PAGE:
Tool review: Floor-standing Drill Presses
Like a great character actor, a drill press doesn't enjoy the glamour or glory of a tablesaw or router, but it often still plays a critical—and often underappreciated—role in building projects. That's especially true when it comes to drilling precisely angled holes or multiple holes to the same depth.
For most routine drilling duties, a benchtop model packs sufficient capacity and power. (See our review of these models in the November 2007 issue.) But for the most demanding tasks, such as boring deep mortises, plowing a 3" Forstner bit into hardwoods, or drilling into the end of a long workpiece (think: lamp), you'll want to step up to a floor-standing drill press. To help you get the most for your money, we shop-tested models in the 16-18" class. (That figure refers to "swing" capacity—the maximum width of workpiece into which you can drill to the center—measured by doubling the distance from the front of the support column to the center of the chuck.)
Top two qualities in a drill press
A machine this size should handle the largest bits, holesaws, and adjustable circle cutters you have without bogging down. We tested torque on each drill press by boring holes into hard maple, starting with a 2" Forstner bit, then increased bit sizes in 1⁄4 " increments to test each machine's limits. Most of the tested presses matched each other bit for bit, with only slight bogging down when we got up to a 3" bit. But slowing our feed rate a little compensated for this so that each made the cut.
The tested presses have three types of depth-stop systems (shown below): a threaded rod with a single knurled, quick-adjust nut; a threaded rod with two locking nuts; and a dial stop on the quill-handle hub. All proved accurate, but some are faster and easier to use.
Three more that matter
As a rule of thumb, the larger the bit diameter, the slower the speed, so you'll need to change spindle speeds frequently, perhaps as often as you change bits. Only one tested model makes this a snap with its variable-speed selector, shown below. With the rest of the machines you must reposition two belts on three pulleys. None proved overly difficult, but short motor-mount handles make it tougher to get the right amount of tension.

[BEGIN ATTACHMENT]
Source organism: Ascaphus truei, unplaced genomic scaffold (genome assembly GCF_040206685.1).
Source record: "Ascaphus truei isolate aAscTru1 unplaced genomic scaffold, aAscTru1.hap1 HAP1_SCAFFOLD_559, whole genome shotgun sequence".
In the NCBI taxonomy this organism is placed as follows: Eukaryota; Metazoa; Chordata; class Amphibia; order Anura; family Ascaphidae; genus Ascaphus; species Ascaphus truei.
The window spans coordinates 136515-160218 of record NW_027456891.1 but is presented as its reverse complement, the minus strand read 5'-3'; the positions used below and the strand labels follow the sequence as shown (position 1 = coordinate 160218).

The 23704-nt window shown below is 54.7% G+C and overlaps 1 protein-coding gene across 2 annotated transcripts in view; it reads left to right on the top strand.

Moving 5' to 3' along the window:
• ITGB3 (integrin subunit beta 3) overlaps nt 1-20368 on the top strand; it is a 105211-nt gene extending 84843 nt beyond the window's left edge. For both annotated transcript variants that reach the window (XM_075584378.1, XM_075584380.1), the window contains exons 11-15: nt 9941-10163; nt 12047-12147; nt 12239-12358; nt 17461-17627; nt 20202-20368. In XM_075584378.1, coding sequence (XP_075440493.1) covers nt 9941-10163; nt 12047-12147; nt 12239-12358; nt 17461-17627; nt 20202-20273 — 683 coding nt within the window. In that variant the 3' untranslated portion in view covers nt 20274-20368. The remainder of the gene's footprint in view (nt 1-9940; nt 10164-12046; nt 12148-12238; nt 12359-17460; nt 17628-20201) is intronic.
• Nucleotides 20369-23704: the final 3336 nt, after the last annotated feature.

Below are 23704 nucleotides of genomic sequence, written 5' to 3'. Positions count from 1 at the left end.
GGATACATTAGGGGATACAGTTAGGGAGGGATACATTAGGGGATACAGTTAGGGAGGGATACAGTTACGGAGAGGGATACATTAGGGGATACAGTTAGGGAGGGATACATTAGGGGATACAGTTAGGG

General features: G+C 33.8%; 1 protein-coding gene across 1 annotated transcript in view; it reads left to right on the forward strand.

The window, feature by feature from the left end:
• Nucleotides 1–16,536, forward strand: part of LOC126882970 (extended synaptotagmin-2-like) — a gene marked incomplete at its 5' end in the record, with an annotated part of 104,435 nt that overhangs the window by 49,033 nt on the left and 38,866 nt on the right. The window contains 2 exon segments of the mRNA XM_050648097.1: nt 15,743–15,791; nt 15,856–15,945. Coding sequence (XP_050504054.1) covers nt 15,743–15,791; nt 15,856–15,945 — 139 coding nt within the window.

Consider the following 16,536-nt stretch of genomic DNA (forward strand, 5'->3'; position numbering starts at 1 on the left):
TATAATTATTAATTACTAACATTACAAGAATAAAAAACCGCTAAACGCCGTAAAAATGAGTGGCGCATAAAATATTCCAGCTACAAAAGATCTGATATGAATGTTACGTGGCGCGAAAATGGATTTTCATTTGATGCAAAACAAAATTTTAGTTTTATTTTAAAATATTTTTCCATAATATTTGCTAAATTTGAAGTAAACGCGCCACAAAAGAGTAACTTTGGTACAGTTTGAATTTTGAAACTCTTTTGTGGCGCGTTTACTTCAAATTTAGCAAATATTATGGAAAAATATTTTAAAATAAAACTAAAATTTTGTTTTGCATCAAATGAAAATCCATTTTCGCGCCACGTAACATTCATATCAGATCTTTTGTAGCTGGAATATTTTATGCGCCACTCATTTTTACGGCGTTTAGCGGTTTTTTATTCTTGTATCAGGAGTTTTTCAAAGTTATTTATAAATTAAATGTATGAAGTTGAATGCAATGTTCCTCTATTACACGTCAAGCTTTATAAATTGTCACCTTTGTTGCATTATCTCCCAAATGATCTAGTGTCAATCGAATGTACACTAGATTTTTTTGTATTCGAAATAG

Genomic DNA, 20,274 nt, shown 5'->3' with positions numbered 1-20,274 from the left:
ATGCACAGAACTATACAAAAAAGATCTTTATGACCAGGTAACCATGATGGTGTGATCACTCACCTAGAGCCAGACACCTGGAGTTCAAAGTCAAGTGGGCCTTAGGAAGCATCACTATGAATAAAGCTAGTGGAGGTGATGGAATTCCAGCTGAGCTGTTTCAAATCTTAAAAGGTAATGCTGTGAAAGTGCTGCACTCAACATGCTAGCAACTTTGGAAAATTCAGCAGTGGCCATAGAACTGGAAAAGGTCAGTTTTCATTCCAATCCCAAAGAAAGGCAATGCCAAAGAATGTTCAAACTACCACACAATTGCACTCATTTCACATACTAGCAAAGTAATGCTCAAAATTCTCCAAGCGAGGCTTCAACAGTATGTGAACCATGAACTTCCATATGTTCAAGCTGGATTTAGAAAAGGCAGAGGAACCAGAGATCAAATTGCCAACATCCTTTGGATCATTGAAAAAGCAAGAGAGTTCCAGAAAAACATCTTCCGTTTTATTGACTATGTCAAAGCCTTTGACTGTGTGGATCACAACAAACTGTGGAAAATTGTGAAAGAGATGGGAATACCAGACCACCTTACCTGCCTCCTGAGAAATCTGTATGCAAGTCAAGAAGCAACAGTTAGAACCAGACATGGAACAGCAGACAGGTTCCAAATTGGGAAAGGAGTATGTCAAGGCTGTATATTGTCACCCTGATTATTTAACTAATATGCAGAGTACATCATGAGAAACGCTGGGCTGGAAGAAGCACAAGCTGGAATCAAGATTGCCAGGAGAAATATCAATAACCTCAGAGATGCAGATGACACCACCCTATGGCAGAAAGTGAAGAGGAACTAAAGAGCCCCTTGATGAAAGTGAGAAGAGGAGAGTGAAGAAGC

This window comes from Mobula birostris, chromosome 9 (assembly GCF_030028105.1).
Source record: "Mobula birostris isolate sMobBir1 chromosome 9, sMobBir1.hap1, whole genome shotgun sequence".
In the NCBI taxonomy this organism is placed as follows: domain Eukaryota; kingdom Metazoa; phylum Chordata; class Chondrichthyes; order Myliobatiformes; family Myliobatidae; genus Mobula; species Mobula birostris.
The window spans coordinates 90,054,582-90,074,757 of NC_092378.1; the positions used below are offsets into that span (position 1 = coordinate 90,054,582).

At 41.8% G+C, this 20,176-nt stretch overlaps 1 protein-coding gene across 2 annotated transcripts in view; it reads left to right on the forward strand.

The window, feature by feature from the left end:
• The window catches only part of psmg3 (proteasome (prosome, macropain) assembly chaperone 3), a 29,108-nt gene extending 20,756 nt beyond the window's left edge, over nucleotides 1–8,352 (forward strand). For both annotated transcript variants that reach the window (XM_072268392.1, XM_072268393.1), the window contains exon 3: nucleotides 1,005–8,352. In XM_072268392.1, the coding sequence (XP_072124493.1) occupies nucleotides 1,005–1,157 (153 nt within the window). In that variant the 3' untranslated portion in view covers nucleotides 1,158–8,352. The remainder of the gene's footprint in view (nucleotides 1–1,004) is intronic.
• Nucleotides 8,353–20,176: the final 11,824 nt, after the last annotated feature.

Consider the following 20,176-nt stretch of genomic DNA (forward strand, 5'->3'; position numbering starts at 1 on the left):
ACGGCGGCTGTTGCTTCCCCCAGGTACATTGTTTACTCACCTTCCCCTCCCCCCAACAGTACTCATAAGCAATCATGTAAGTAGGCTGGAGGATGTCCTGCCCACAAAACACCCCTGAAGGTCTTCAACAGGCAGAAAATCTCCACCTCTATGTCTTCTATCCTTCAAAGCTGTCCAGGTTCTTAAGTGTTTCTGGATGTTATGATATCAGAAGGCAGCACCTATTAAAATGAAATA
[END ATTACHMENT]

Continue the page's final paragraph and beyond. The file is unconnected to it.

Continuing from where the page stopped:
4. WOODWORKER-FRIENDLY TABLES.
Most of the tested models have tables better suited for metalworking than woodworking, with support gussets crisscrossing the underneath side -- limiting clamping space—and a perimeter trough to catch metal-cooling lubricants. Fortunately, a few have tables friendly to woodworkers. Among other features, Delta's table, shown below, tilts 90° left and right for angled drilling, and forward up to 45°. And it requires no tools for table adjustments. Powermatic's table, shown below, increases to as much as 26" when you extend its two wings.
You cannot do precise work if a bit wobbles due to runout—any variance from center while spinning—in the spindle or quill. Fortunately, none of the tested models showed any signs of runout.
CHUCKS THAT GRIP. All of the chucks kept tight bites on bits within their jaws, even under high-torque applications. Two models come with keyless chucks with 5⁄8 " capacity. Although convenient, we found it difficult to loosen those chucks after high-torque boring tasks.
USER-FRIENDLY QUILL STROKE/LOCK/HANDLES. Five units give you at least 43⁄8 " of stroke -- the plunge capacity of the chuck. We like this extra capacity, especially for drilling mortises.
LASERS SHOULD AID PRECISION. Five machines sport red cross-hair lasers to align your marked hole location with the bit's centerpoint. The best lasers shine thin, bright lines that intersect at about 90°. Steeper angles make alignment more difficult.
FLEX-LIGHTS WORK BEST. Flexible-neck incandescent task lights help you direct the light where you want it. Incandescent bulbs mounted in the head behind the quill create shadows on the target area, especially when using large bits.
You can't go wrong with either of these machines
Two drill presses jumped to the head of the class to share Top Tool honors: the Delta 17-959L and the Powermatic PM2800. Both performed exceptionally with plenty of power and no significant flaws—the choice between the two comes down to what's more important to you: a superb table (Delta) or easy speed changes (Powermatic). Should both of these fall out of your price range, consider the Shop Fox W1680, our Top Value. It lacks frills, but proved accurate with ample power.
Editor's note: Although the Delta 17-959L earned a share of Top Tool honors in this review, Delta plans to replace this model in early 2011 with an 18" version. Delta's Bill Harman says the 18-900C will be similar to the existing unit, but with enhanced features for greater torque, table movement, stability, and bit visibility.
Learn the complete results of our testing of the Craftsman 22901, Delta 17-959L, General International 75-200RC M1, Grizzly G7947, Jet JDP-17DX, Powermatic PM2800, Rikon 30-230, Shop Fox W1680, in the September 2010 issue of WOOD magazine, or download the review.